Thursday, March 10, 2016

Construction equipment

When I was a very little boy I was immensely fond of construction equipment. The garbage men with their great turnover trucks were an epic weekly event to me, or was it bi-weekly? I feel garbage pick up came more often in the old days. But all things with mighty treads and scoops and joints and plows were a primal satisfaction to me.

When I was six or seven that love faded away and I haven't much thought of it since.

On my morning walks I usually cross the Mississippi River on a four lane road bridge. It might be two lanes instead of four. I can't remember because they have been doing construction on this bridge for so long I've forgotten how it's supposed to go. While I have painstakingly developed a part of me that can say "They must be doing a good job at something very important I do not understand, and it explains all this endless bridge work." there is still another part of me that looks at a bridge that has been half-closed for years, swarmed on by workers and machinery, and yet seems not a whit different from when they started, and is simply irritated. The worst part of the construction is not so much all the closed lanes and rerouting on top of it, but the fact that all passage on the wonderful National Park paths underneath it have been closed and unusable for years now. While I appreciate their caution- after all, two or three bridges upstream from this one the Highway 35 Bridge famously collapsed into the river far below, killing thirteen- I really think if they wanted to they could have left some kind of walking paths open below. After all, these are safely on the shore, usually out of the way from where they are working.

But no, they are closed. So over the bridge I go, day after day. Irritated, but holding it together.

Until, from out of nowhere, some primal child in me stirred. Something sleeping in me for 45 years awoke! And, whoa, look at all this stuff! The bridge is besieged by fabulous machinery, great landworks operations are underway. I walk high over the bridge and giant cranes tower above me, all sitting on platforms floating in the river. Darling, industrious tug boats putt about on the Mississippi ready to move the platforms around, or hold them safely in place. One barge carries some strange bird of a treaded vehicle, with an agile neck surely 20 feet long, dipping deep into the river to scoop up muddy riverbed on some mysterious mission. Perhaps it's to build one of the jettys that extend into the river where more cranes and equipment work from. And the workers are everywhere too on their glamorous jobs, usually yelling work strategy or sports news or literary theory to each other across the railings of the bridge, one standing on the sidewalk where I pass them, the other in a bucket held by some 60 foot tall crane, but sometimes simply strapped to a makeshift wooden structure tacked to the side of the bridge and hanging high and exposed over the water below. And besides all the things working off of floating platforms below there are specialized contraptions plying their trade from the top of the bridge too. One side of the bridge is always closed to all traffic so that large pieces of machinery can crouch over the sidewalk while their ungainly, multi-elbowed arms can bend out over the side of the bridge and do unseen things down below.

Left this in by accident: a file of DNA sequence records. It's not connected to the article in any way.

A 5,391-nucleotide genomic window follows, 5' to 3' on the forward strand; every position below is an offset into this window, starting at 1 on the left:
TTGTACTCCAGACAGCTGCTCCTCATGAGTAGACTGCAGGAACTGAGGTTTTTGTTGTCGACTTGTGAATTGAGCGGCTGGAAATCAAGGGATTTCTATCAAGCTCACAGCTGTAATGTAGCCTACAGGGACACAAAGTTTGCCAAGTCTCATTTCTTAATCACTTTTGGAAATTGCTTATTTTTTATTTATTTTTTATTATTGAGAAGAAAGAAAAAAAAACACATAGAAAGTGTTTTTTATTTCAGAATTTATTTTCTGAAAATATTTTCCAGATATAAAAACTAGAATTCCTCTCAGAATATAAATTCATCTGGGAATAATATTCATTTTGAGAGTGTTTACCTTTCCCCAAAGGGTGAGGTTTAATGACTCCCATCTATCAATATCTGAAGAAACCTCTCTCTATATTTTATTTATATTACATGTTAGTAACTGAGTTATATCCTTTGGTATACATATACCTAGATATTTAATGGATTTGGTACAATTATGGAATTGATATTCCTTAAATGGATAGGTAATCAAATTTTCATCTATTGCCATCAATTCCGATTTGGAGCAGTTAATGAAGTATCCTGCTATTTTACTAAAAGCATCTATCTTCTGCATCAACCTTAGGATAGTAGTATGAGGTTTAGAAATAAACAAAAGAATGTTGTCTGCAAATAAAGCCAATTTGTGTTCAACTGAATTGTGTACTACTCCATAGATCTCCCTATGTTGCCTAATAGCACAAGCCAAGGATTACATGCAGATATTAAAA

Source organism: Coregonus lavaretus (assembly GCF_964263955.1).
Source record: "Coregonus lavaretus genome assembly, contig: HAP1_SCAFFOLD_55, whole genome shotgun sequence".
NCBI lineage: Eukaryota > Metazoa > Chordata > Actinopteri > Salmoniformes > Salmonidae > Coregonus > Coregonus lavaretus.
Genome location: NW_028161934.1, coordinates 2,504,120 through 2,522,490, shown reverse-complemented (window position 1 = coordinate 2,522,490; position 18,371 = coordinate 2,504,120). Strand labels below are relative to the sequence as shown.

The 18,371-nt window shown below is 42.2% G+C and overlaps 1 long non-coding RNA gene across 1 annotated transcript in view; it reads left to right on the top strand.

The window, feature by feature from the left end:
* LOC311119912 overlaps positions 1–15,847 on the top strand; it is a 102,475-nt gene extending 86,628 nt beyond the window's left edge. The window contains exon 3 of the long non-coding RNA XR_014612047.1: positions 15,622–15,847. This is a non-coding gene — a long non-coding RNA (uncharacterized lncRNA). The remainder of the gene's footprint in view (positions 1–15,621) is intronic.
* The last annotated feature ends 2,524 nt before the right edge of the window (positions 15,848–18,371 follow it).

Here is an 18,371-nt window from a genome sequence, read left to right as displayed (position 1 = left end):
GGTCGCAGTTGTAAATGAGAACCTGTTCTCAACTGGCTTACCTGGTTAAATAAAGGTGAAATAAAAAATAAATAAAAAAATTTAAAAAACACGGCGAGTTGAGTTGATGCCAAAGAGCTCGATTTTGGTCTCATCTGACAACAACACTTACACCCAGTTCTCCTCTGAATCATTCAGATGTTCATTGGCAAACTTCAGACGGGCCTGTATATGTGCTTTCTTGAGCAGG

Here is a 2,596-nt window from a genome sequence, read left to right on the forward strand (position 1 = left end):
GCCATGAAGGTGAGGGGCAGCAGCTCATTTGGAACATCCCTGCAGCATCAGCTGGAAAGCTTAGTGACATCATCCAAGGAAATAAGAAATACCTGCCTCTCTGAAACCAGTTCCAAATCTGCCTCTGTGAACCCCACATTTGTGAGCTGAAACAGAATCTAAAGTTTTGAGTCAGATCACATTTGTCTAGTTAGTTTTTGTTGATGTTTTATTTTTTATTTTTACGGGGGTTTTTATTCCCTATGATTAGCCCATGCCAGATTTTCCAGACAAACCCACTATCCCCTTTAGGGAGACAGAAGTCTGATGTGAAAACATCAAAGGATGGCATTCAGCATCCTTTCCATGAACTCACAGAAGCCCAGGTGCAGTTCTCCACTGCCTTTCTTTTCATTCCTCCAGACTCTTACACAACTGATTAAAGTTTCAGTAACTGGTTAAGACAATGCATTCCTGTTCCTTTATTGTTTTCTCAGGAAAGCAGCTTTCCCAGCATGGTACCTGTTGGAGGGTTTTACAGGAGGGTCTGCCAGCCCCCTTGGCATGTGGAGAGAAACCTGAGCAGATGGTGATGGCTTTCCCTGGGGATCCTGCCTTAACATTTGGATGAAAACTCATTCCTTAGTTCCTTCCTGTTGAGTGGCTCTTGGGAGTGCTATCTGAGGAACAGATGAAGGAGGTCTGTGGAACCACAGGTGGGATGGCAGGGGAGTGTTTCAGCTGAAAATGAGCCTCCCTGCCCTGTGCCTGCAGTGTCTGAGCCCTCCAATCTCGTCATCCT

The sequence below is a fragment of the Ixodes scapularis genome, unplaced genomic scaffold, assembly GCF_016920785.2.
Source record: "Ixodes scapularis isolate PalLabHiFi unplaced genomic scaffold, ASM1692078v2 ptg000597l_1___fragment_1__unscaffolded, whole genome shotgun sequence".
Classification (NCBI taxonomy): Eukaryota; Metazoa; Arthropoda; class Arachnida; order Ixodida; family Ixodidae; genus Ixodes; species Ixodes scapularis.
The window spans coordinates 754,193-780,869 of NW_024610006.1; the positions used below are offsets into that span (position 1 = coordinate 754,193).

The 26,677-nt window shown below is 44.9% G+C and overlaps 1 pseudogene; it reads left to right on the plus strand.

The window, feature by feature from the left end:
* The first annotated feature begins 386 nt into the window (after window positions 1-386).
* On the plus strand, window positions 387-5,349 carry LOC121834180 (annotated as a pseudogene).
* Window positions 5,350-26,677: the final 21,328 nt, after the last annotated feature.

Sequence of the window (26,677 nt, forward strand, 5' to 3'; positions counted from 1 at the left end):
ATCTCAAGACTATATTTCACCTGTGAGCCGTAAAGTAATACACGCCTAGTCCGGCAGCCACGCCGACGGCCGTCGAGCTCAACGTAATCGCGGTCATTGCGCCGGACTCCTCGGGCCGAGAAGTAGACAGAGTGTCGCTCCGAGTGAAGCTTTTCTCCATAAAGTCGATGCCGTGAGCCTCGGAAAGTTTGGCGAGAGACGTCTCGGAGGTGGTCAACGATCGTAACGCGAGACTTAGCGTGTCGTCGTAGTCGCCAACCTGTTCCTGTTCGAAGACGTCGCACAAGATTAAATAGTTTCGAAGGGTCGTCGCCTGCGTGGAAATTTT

It's really quite a gaudy display of strange and oversized, weighty, and powerful implements, and though even the five year old in me wouldn't mind knowing what all they are actually doing, we are nevertheless mightily impressed.

But all good things must one day come to an end. And so when this bridge project ends in 2021 I am prepared. I will go back to looking at the birds and the trees and the quiet river. So soon! I hope I'm ready.

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